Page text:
Wednesday, April 18, 2007

the giver and taker of life: reflections on death and who done it

When we speak of God as the giver and taker of life, we speak of him as the Creator. If he had not created, then there would be no life but his own. There would then also be no death. In this we speak of God as the ultimate Cause-creation the effect. Conclusively, God is the giver and taker of life.

There then is no question that God gives life both eternal and human life. But there is a question of whether he is the taker of life. For if he is also the taker of life then he must be called a murderer. But how can God create such as he does then destroy that which he created in a murderous act. Such a being would not be God.

Perhaps we are making to large of a statement when we say, "God is the giver and the taker of life." To say such within the realm of infinity would be to make a correct statement. But to say so within the context of our human experience would result in making an incorrect statement or it would result in calling God a murderer. If God is God he could not be a murderer. For if God were a murderer, he would not be God. Thus, within the context of human finitude, God does not take life. Mankind takes his fellow's life. Man takes his own life. Woman conceives and gives life to another. Woman takes life. A child's life is snuffed our nearly as soon as it speaks. The child is not born. Is God responsible?

Has God taken this life? Is God a murderer? These are inappropriate questions for they force infinity into the confines of finitude. Yet to answer appropriately within the finite context we say, "No, God has not murdered, yet his angels have taken the soul to the Lord's bosom." Yet the body remains lifeless, dead, rotting in the soil. Who then has done THIS thing?

You and I have. Satan has. We have made Satan our god and we have rebelled against God and caused this dead, rotting in the soil thing.

So, whether we pull the trigger or whether we sin and someone dies or I die. We have done murder. Our decision to rebel has taken the life of another and takes our own life as well.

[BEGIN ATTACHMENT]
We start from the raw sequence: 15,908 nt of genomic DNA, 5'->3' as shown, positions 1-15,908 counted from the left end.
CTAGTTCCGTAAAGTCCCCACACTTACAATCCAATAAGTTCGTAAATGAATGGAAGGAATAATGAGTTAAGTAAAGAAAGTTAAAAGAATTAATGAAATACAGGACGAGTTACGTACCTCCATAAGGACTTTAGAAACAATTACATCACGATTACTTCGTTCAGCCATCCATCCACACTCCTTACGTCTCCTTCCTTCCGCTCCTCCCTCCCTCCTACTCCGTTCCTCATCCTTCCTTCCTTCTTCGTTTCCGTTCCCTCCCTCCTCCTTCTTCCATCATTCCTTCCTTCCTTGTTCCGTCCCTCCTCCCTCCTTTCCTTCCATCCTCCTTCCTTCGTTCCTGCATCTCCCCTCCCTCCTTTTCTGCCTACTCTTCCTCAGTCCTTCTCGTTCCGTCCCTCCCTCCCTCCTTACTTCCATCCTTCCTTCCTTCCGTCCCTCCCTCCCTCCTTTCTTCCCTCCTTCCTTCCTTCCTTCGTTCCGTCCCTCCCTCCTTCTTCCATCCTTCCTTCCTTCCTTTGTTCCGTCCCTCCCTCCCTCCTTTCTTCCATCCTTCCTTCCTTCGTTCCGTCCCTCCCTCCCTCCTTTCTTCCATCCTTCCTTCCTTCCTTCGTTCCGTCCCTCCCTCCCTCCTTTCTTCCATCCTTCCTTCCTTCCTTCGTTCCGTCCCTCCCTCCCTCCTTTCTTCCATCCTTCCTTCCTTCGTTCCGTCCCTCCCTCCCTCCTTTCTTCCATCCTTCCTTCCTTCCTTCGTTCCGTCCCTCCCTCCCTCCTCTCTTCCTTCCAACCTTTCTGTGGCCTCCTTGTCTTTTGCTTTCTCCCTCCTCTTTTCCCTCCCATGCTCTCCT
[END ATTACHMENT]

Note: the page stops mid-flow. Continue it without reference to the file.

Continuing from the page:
peacefullady said...

My definition of murder /murderer is somewhat different. It's not just that a life has been taken. A murderer is one who takes a human life without proper authority given to do it.

I believe God is the source of all authority. He has authority to know when the moment of death should be. God can take life because he know the proper time, or when justice demands life for life. In Genesis it seems to say that God himself killed the 2 sons of Judah.
I believe he gives officials authority to take a murderer's life for the life he killed.

Not sure if that fits with where you were coming from "realm of infinity/human experience" context.

Brother Dan said...

While I have not used the phrase "God the giver and taker of life," it would seem that there is at least the possibility that what is meant by the phrase might more accurately by articulated, "God the offerer and the receiver of life." Yes God gives all biological but God also offers life in the sense of John 10:10. I can accept or refuse it, even if I continue corporeal existence for many decades. The person returning to God's bosom is received by him in the case of death, regardless of the immediate cause of death, whether it be God's or man's will.

espíritu paz said...

There's some depth to be explored behind the authority of which you speak in relation to life and death. and any other human matter for that matter. Obviously, humans don't have authority over the realm of infinity because we can't time travel or even become infinite of our own doing.

I like the reference to the offerer and receiver of life. It pushes one to focus on how one enters into his/her own life.
I once heard a first hand story from a nurse who was dealing with a dying patient. He was angry and bitter about his dying condition. And he struggled angrily to survive and live as he took his last breaths. Moments after his heart stopped, the clock on the wall was smashed and fell to the floor.